Bringing Burkina Faso to its knees
The Land of the Upright Man is on its knees, buckling under the weight of the fastest-growing jihadist insurgency on earth, which is spreading through West Africa.
Burkina Faso is falling to anarchy. In the six short years since Burkina Faso suffered its first attack, terrorists allied to Al Qaeda and Islamic State have turned one of Africa’s most peaceful states into one of the most dangerous places on earth.
The jihadists have overwhelmed the military, driving the forces of law and order back towards the capital. Armed gangs, traffickers and militias have sprung up to fill the vacuum and weapons have flooded in from the Sahara and the Gulf of Guinea.
The country’s war has killed about 5,000 and forced about a million people to flee their homes. Tens of thousands have sought refuge in Kaya, with new waves arriving almost every day.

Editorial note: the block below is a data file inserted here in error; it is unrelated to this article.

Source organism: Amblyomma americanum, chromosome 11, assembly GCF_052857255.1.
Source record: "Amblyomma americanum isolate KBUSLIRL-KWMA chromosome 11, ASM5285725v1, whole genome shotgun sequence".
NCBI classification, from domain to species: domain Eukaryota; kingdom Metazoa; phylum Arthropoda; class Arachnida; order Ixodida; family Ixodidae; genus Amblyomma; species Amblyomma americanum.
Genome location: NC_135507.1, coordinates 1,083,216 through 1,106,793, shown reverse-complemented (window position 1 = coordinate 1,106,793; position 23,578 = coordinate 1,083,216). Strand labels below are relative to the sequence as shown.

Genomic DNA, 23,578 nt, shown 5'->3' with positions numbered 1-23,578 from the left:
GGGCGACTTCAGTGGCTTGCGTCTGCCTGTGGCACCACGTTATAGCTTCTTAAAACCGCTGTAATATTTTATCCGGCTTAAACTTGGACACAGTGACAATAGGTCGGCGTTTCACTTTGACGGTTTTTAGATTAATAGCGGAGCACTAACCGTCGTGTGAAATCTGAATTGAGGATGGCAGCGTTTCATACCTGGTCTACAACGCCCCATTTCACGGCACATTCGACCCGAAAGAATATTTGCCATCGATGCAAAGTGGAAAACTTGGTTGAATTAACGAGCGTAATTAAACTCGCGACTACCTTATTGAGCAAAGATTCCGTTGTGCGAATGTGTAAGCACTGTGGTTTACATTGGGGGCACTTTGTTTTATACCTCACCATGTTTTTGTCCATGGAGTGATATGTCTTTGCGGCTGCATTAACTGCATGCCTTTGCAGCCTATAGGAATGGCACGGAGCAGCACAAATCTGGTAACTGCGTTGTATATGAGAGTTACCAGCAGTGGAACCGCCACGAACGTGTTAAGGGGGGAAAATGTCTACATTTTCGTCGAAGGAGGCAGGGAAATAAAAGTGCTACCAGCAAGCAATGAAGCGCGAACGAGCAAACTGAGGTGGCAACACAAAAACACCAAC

Thousands of schools have been closed across Burkina Faso because of the violence. Now more than 1,700,000 children like Daoda are in need of humanitarian assistance, according to Unicef.
“Three times gunmen attacked our village in the middle of the night,” says Ouegoudaoua Gasse, a farmer who recently arrived in one of Kaya’s new IDP camps, which are being supported by UNICEF.
“Four men were going to the mosque to pray. They shot them in the back as they tried to run,” says the 50-year-old, raising his hands to mimic the rapid fire of an automatic rifle.
“They were good people. We did not even have time to bury the bodies. I have no idea why they did it. I don’t know who they are.”
As the government has retreated, hundreds of self-defence militia groups known as Koglweogo — “guardians of the bush” in the local Mooré language — have formed to police rural areas.
Many of the militiamen hail from the majority ethnic Mooré community. Despite widespread accusations of egregious killings, the government, whose most powerful members are also Mooré, have turned a blind eye.
In Poessin on the outskirts of Ouagadougou, we met a band of a dozen Koglweogo militiamen clad in brown uniforms. After showing off their ageing shotguns, bags of seized cannabis, the militiamen took your correspondent to see their main prize: four men chained to a tree.
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